Special thanks to Jeffrey Carr for writing this guest post and helping us take a closer look at covert action and cyber-espionage. -Jack

As the U.S. government expands its cyber warfare capabilities including the development and use of offensive weapons, I thought it would be valuable to look at the process of planning and getting approval for a covert action. The President has the ability under Executive Order 12333 and Title 50 of the US Code to authorize a covert action whose purpose is “to influence political, economic, or military conditions abroad, where it is intended that the role of the United States Government will not be apparent or acknowledged publicly”. [1] This includes the use of cyber weapons if the plan can secure the approval of the National Security Council’s National Security Planning Group (NSPG) which is the NSC’s committee overseeing covert action. [2] During the Reagan administration, which is time of reference for this recently de-classified document [3], members of the NSPG included the Vice President, SECDEF, SECSTATE, the DCI, the assistant for National Security Affairs, the White House Chief of Staff, his deputy and the President’s counselor.

There are specific approval procedures in place that every proposed covert action (or “special activity” as they’re called in EO 12333) must comply with. In general, these procedures include [4]:
– The President must sign off on it personally. This is known as a “Presidential Finding”.
– CIA will run the operation, unless the President designates a different agency.
– If substantive changes are made to the operation, a Memorandum of Notification (MON) must be created which details those changes. – That MON must be signed by the President.
– The NSPG must review the covert action and provide a recommendation to the President.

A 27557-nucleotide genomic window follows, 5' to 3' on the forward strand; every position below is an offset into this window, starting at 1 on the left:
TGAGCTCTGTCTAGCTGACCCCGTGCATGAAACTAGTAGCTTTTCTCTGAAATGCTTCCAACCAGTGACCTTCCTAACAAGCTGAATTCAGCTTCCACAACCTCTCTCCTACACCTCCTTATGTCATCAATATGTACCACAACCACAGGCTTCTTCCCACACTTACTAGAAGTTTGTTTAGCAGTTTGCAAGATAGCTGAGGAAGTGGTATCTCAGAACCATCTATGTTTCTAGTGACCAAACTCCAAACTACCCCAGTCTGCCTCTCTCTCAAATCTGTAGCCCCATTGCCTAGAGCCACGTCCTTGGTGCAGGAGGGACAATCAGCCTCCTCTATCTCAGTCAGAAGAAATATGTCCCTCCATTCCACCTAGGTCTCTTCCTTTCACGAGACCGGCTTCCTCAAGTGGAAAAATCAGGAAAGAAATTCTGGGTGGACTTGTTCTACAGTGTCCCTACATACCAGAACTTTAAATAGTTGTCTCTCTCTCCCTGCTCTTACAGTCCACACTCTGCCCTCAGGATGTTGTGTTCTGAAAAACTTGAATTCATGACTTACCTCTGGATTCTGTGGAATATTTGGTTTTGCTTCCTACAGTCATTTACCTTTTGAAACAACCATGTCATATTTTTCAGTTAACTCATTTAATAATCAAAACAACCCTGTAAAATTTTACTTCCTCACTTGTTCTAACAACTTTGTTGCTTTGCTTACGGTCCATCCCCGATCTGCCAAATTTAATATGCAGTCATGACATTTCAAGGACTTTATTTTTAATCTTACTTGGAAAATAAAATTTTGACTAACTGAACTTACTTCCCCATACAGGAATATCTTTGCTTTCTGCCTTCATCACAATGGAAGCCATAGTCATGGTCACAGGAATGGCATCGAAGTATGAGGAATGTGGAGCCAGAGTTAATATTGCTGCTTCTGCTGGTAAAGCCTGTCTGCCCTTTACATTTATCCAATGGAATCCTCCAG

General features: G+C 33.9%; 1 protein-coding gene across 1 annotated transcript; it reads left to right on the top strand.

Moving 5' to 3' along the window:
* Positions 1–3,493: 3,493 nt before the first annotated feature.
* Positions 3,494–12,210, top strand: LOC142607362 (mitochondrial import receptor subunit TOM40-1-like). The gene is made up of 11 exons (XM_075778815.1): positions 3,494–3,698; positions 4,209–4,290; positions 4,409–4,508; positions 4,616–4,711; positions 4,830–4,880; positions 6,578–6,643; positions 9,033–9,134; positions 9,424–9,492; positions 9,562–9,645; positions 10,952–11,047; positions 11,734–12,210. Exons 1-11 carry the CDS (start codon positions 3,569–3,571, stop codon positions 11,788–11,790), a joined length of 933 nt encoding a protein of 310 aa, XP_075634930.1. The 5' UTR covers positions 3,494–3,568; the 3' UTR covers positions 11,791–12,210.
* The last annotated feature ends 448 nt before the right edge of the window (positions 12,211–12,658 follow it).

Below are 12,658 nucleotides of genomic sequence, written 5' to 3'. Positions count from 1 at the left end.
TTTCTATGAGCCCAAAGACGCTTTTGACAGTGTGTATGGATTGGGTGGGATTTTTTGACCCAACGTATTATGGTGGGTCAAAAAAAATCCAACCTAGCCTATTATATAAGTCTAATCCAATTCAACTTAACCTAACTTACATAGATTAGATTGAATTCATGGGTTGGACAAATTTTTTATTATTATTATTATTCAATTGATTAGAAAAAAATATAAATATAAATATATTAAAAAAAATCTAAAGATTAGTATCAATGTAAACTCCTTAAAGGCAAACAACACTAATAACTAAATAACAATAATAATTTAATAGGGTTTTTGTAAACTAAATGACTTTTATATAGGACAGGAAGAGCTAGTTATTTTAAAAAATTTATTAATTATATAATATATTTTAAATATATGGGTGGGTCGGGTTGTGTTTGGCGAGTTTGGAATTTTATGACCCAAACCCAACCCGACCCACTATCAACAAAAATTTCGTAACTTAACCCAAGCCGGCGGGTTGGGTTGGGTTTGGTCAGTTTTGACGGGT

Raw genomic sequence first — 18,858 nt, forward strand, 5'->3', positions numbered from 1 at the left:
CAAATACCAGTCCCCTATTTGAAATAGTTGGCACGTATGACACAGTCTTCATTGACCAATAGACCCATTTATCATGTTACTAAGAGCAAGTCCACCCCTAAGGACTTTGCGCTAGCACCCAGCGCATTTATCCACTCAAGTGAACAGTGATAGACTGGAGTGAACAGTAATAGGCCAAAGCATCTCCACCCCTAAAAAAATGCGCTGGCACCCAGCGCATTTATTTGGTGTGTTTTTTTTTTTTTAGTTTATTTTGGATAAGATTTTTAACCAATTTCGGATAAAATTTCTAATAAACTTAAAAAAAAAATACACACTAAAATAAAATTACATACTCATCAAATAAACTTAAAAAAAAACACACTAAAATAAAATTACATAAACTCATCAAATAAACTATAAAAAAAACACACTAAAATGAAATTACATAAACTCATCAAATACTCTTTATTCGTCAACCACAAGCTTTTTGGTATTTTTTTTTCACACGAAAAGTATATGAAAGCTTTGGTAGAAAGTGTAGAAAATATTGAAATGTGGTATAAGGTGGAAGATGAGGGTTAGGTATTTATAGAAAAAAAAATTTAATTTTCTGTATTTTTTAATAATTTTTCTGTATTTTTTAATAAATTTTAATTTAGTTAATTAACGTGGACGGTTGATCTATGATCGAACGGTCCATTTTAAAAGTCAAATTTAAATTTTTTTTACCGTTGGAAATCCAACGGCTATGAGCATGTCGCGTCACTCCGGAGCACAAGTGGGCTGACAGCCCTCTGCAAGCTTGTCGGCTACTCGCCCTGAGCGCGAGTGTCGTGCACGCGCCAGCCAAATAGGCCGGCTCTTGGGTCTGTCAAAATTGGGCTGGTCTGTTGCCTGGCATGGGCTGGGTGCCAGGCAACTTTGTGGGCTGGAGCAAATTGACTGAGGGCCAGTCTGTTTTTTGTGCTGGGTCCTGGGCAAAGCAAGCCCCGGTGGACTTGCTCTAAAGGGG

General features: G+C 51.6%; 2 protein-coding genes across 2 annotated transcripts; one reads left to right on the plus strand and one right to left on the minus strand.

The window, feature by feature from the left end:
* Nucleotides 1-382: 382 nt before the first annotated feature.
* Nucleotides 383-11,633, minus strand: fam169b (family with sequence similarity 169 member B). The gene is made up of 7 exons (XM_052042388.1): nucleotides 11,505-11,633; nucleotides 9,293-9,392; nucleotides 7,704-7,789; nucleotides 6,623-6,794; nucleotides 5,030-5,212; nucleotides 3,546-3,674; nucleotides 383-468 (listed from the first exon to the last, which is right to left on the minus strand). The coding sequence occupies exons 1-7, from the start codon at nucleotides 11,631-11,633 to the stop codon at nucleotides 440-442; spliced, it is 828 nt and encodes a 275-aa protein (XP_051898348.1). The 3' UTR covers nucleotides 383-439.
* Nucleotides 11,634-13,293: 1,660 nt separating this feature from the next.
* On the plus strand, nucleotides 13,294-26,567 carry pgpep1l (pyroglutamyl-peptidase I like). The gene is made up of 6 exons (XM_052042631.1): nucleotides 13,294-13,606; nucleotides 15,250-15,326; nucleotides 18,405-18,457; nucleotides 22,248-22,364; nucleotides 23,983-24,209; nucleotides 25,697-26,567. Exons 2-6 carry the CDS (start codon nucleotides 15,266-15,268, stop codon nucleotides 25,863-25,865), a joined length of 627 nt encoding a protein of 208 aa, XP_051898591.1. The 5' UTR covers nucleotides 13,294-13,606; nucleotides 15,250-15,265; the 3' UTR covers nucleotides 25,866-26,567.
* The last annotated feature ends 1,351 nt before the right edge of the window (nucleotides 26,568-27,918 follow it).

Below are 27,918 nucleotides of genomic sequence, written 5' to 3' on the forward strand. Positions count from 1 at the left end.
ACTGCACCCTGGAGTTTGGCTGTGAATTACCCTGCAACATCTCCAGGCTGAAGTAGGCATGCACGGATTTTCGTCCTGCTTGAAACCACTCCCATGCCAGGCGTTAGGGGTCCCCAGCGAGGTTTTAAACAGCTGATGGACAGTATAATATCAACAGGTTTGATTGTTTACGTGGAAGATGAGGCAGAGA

– The heads of Congressional Intelligence committees must be notified.

Let’s take a look at some proposed “cyber” covert actions (CA) that didn’t get a Presidential finding. The New York Times reported on two instances last year: a proposed cyber attack against Pakistan’s radar installations during the CA by Seal Team Six against Osama bin Laden and a similar proposed CA against Libya’s air defense system.[5] Both were rejected in part because the outcome was uncertain.[6]

Here’s another example unrelated to the use of cyber weapons but relevant in terms of reducing uncertainty. Before the events of September 11, 2001, President Bush’s National Security Advisor Condoleeza Rice asked the CIA to “prepare a new series of authorities for covert action in Afghanistan to deter the al Qaeda threat”. The CIA proposed using an unmanned Predator drone but technical problems with the drone (then a new technology) kept it from being approved.[7]

This factor of uncertainty is something that Special Operations Forces do their best to reduce through training. The use of cyber weapons elevates the uncertainty equation into entirely new levels. The targeted system needs to be re-created in a test environment where various attacks can be run against it and the effects monitored and measured. The National Cyber Range (http://www.whitehouse.gov/files/documents/cyber/DARPA%20-%20NationalCyberRange_FactSheet.pdf) is one example of such an environment although there’s no mention of it being used for offensive purposes. This is harder than it seems because some systems are antiquated and not reproducible. Or because the devices are hard to come by such as the P-1 centrifuges used by Iran. Since part of the approval process for a covert action apparently includes the NSPG being able to verify that the technology will function as described (i.e., the scraped Predator plan), then there’s a lot more work ahead of us before cyber weapons become reliable offensive options.


[2] Covert Action and Accountability: Decision-Making for America’s Secret Foreign Policy by Loch K. Johnson, International Studies Quarterly, Vol. 33, No. 1 (March, 1989), p. 93
[3] Ibid
[4] Covert Action Policy Approval and Coordination Procedures, The White House (January 19, 1985) via Federation of American Scientists
[5] U.S. Debated Cyberwarfare in Attack Plan on Libya by Eric Schmitt and Thom Shanker, The New York Times, October 17, 2011
[6] U.S. Cyberweapons had been considered to disrupt Gaddafi’s Air Defenses by Ellen Nakashima, The Washington Post, October 17, 2011
[7] NOTE: WHO AUTHORIZED THIS?!: AN ASSESSMENT OF THE PROCESS FOR APPROVING U.S. COVERT ACTION by Joshua A. Bobich, William Mitchell College of Law, Law Review, Vol. 33, April 10, 2007